As work transitions to the reconstruction phase, the crane will be used to hoist large building materials and full concrete buckets from street level to the 8th and 9th floors. The largest and heaviest planned lifts will be the two, 5.4-tonne escalators, hoisted into position without disassembly to save time and money.

“The plan calls for the escalators to be placed toward the end of the 55-metre jib, and the crane’s load chart offers plenty of capacity to position the two pieces,” Arsene said.

If the project goes according to plan, SBW will stop using the tower crane at the end of the year.

“We’ll finish all the heavy lifting by December, and then we’ll have the smaller finishing stuff throughout the end of contract,” Brown explained.

Concrete base solution

To further reduce project costs, SBW’s plan for the CTL 430-24 crane included a freestanding tower that wasn’t tied into the library’s structure. Originally, SBW planned on using an undercarriage strut mounting for the tower section. However, the optional base’s availability was limited and not available in Western Canada.

SBW put its more than 100 years of concrete fabrication experience to work and consulted with the firm TNAI Engineering Ltd. of Vancouver, to construct a custom concrete base to serve as a tying point for the crane’s tower. TNAI came up with an ingenious way to anchor the crane in a manner that would not require it to be secured directly into the building’s foundation.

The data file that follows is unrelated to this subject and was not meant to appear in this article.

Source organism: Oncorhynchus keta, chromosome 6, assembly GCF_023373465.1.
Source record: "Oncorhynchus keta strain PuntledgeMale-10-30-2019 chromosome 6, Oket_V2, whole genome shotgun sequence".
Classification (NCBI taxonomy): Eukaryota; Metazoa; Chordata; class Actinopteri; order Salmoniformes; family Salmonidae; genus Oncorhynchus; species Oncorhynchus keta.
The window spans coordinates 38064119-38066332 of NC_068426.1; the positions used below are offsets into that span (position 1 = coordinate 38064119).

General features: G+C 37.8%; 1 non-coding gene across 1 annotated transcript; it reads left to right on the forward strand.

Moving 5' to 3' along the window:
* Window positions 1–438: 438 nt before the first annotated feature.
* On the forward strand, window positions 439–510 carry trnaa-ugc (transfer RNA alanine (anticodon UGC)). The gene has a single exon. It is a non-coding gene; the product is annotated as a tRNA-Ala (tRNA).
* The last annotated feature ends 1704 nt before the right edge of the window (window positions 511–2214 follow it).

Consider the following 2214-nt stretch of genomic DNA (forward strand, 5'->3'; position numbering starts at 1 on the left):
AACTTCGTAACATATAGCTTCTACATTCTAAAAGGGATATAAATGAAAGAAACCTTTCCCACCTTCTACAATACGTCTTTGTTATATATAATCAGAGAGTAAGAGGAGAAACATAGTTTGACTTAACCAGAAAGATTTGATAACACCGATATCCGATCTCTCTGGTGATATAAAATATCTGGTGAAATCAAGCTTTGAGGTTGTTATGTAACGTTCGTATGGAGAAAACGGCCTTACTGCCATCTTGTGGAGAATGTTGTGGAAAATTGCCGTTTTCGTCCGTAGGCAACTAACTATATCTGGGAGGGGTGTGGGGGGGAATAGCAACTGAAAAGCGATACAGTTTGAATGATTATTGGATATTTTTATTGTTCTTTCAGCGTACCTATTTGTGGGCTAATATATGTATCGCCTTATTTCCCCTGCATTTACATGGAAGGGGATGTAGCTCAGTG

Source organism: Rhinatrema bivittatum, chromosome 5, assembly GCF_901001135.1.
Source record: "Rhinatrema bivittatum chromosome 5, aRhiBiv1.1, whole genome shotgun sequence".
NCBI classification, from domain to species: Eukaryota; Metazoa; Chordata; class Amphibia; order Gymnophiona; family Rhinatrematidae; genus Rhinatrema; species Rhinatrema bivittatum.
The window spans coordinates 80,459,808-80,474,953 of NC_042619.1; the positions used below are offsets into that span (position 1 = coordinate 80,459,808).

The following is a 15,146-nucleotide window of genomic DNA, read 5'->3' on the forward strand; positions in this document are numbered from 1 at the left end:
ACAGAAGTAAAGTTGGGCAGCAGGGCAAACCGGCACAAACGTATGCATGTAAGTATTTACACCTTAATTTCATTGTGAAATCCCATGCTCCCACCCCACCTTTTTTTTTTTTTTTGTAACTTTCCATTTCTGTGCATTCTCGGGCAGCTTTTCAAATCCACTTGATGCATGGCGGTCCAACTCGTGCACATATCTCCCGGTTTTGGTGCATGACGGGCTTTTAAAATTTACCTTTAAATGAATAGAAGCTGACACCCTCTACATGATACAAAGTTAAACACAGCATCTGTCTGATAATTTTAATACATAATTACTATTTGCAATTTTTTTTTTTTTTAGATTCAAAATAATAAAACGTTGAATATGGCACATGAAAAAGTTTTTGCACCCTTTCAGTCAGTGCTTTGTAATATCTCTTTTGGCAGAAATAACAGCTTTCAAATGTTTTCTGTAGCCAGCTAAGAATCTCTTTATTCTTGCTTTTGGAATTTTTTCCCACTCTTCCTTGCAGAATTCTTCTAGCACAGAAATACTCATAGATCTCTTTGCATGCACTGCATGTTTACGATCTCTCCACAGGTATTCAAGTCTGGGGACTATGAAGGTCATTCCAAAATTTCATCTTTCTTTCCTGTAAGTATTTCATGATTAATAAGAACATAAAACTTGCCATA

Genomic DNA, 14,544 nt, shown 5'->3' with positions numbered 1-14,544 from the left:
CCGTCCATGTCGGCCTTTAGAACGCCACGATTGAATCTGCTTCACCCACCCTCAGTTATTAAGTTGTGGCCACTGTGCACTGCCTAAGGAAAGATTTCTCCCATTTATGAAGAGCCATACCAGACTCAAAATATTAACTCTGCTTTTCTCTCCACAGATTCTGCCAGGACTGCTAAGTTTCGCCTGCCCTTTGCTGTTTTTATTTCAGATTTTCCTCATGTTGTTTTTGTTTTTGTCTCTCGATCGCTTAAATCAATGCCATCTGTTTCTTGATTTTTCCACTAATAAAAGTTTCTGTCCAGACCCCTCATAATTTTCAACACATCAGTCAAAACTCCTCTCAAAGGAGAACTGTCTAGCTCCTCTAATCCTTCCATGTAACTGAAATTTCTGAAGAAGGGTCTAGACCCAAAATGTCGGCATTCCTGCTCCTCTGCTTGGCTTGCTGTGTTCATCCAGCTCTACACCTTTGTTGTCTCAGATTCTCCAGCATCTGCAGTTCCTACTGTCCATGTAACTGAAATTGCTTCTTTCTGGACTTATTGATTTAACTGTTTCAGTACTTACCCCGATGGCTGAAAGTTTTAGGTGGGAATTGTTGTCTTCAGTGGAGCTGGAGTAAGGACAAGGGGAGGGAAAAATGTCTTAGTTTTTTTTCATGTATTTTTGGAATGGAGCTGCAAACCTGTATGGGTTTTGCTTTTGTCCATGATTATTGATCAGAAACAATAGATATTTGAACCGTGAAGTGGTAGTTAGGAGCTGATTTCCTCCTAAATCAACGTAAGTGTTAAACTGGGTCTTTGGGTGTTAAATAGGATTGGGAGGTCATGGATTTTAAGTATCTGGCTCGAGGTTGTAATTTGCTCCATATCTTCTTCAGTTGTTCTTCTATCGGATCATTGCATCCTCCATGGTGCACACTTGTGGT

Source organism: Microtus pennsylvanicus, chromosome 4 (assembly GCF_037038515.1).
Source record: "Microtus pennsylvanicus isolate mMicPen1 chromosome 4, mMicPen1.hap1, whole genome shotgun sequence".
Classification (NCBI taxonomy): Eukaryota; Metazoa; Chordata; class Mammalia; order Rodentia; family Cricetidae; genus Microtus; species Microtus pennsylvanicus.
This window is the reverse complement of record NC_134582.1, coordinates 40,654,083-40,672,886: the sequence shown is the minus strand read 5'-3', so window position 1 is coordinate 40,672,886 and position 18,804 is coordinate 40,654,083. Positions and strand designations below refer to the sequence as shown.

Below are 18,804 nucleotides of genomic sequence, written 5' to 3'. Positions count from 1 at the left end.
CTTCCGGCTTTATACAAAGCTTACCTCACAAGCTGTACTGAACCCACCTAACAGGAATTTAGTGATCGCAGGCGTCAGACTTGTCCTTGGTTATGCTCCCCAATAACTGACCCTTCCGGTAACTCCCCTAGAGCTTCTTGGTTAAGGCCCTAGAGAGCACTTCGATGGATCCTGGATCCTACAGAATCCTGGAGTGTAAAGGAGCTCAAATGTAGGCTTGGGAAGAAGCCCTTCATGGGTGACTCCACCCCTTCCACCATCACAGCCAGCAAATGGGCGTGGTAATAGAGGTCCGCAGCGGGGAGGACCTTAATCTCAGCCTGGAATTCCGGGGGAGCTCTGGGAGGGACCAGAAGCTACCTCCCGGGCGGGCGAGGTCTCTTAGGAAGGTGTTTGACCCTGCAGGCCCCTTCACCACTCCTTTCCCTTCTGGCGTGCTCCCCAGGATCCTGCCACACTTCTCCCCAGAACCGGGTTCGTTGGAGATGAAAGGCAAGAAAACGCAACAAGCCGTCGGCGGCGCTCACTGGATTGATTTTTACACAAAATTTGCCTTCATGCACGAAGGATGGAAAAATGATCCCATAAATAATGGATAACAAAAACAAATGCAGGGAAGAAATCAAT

Anchoring to the foundation would require cutting through the street-level membrane and closing the three-level underground parking structure.

“You don’t know what type of utilities and electrical components you will run into when cutting into the membrane, and this could lead to significant expense and delays,” Arsene said.

TNAI’s engineering team came up with a floating 10 by 10 metre X-shaped concrete base.

“When reviewing the parking lot’s drawings, we found columns supporting the library’s parking structure that were built at a 10 by 10-metre spacing, so we tied directly into those columns,” Arsene said, adding the columns served as the anchor conduit to the foundation below the parking structure.

The concrete anchor measured 1.8-metres wide, and height along most of the cross section was 2 metres tall. The outside 1.2-metre end segments of the structure anchoring into the columns were 2.6-metres tall.

“This, in essence, gave us 61 cm of spacing between the concrete end segments and grade at the center of the X-shape to create the floating base required to properly disperse the load,” Arsene said.

By employing the solution, SBW saved time, lowered costs and allowed the parking structure to remain open during the project.

“It was a pleasure working with SBW on this project,” concludes Arsene. “They have the expertise to find the solutions to successfully complete a challenging project like (the library), and they don’t shy away from them.”